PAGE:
Proclaimed in All Creation
Some thirty years after Christ's death, Paul wrote to the Colossians. A year later, an earthquake destroyed Colossae along with Laodicea and Heirapolis. Among the interesting things in Paul's letter is the statement in Colossians 1:23, wherein he urges them to "continue in the faith firmly established and steadfast, and not moved away from the hope of the gospel that you have heard, which was proclaimed in all creation under heaven, and of which I, Paul, was made a minister."
Two thoughts come to mind. Adam Clarke says it is "A Hebraism for the whole human race, and particularly referring to the two grand divisions of mankind, the Jews and Gentiles:' Obviously not every human on the earth had heard the gospel, and while we understand Clarke's observation, we also understand that the gospel had been widely spread by the year 62 A.D. Remember, there were at least 15 nations represented on the Day of Pentecost, as people gathered in Jerusalem for the great feast (Acts 2:9-11). It's not unreasonable to suppose that the 3,000 baptized that day would represent many, if not all, of these nations.
We know many Christians remained in Jerusalem until the persecution arose following the stoning of Stephen, at which time the dispersion began (Acts 8:4). At first, the disciples carried the gospel to Judea and Samaria, but then the dispersion widened, as evidenced by Paul's journeys. We know that Paul reached as far northwest as Rome, thus taking the gospel into Europe, and he desired to go to Spain (Romans 15:28). And we would well suppose that the Ethiopian eunuch's return to his home in Africa would have spurred the spread of the gospel there.
But what about the gospel's spread to the east? History gives us information about extensive trade routes between the Mediterranean and the Orient in the first century. The conquests of Alexander the Great reached into Babylonia, Persia and northern India. Greeks became acquainted with the regions along the coast of the Persian Gulf from the mouth of the Euphrates to the mouth of the Indus River that bordered India. Spices and incense were traded as ships traversed the Indian Ocean up through the Red Sea. As there was no Suez Canal then, goods were transported over land to the Nile River and carried to the Mediterranean and vice versa.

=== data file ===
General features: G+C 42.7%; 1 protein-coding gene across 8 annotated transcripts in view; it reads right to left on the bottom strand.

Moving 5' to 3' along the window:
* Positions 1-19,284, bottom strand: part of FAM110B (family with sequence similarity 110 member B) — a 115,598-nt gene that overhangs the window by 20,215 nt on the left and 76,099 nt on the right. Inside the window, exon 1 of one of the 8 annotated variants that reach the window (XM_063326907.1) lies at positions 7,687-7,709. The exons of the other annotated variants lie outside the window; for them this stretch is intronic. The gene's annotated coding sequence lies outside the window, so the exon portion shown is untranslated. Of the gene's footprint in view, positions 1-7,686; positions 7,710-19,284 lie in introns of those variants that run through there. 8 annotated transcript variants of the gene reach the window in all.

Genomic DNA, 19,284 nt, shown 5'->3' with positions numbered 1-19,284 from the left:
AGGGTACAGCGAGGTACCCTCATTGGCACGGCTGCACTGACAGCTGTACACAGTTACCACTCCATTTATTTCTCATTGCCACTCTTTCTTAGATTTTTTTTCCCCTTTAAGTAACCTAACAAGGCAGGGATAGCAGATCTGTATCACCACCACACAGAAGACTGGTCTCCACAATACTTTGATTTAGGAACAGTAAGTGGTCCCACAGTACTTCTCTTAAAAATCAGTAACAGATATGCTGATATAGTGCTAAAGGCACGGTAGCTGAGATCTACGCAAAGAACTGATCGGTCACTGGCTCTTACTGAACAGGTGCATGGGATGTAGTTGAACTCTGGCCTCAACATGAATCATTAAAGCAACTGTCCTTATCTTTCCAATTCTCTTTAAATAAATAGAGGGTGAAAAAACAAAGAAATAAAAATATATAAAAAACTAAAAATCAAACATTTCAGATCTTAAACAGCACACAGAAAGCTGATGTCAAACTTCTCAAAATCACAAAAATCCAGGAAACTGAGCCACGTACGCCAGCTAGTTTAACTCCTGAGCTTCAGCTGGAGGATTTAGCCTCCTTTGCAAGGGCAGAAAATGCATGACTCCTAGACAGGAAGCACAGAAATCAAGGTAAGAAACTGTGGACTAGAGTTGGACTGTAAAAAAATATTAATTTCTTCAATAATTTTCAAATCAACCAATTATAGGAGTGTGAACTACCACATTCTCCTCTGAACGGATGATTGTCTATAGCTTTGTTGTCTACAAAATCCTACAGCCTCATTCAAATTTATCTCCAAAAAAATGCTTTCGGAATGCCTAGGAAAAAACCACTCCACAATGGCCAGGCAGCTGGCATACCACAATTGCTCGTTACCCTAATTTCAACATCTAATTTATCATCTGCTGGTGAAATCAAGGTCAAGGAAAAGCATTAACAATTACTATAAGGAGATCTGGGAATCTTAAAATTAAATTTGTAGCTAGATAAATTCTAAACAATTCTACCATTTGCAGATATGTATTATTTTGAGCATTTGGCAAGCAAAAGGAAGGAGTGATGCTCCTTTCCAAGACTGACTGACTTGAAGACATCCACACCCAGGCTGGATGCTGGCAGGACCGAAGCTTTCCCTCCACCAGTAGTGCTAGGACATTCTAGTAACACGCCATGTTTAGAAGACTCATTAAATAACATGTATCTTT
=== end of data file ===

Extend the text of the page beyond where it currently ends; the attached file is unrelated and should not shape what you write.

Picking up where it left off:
As the Roman Empire grew after Alexander, Rome became the primary market for desired goods from Africa, Arabia, India and China. "According to 1st Century Greek geographer Strabo, in his time 120 Alexandrian ships sailed from Myos Horos to engage in trade with India every year" (Watchtower, 1/1/09). His guidebook, Periplus Maris Erythraei (Voyage Around the Erythreaean Sea), describes trade routes south of Egypt, as far as Zanzibar, south of India to Sri Lanka, and up into India as far as the Ganges River.
In India, the name for western merchants was Yavanas, and a Tamil poem mentioned them: "The beautifully built ships of the Yavanas came with gold and returned with pepper, and Muziris resounded with the noise:' Muziris was a destination at India's southern tip. (Those who keep up with current events know that the Tamil Tigers have been at war with the government forces in Sri Lanka, seeking independence.)
A copy of an ancient map, known as the Peutinger Table, shows the Roman world as it was in the first century, and indicates there was a temple of Caesar Augustus at Muziris, which obviously indicates Rome's contact with this part of the eastern world. Roman records also mention the visit of three Indian embassies to Rome during the time of Augustus, who ruled Rome at the time Christ was born. (Luke 1:1).
Evidence shows that citizens of the Roman Empire traveled as far as present-day Thailand, Cambodia, Sumatra and Java. The Hou Han-Shou (Annals of the Later Han Dynasty) recorded events of that dynasty in China (23 B.C. to 220 A.D.), and refers to the visit of an embassy from the king of Daqin bringing gifts for the Emperor Huan-ti. Daqin was the Chinese name for the Roman Empire. The gifts were from An-tun, which seems to be the Chinese name for the Roman Emperor in 166 — Atoninus.
As we go back to Acts 2, we note a few of the regions mentioned. Parthia was a part of northern Persia, while the Elamites were from the regions beyond the Tigris River. Cappadocia was an ancient kingdom of Asia including the area that lies between Mount Taurus and the Euxine Sea.
In view of this, it is not unreasonable to envision early Christians spreading the gospel to the known world within a relatively short period of time. They could have boarded ships and gone to many destinations. Thus we can have a fuller understanding of Paul's claim that the gospel was proclaimed in all creation.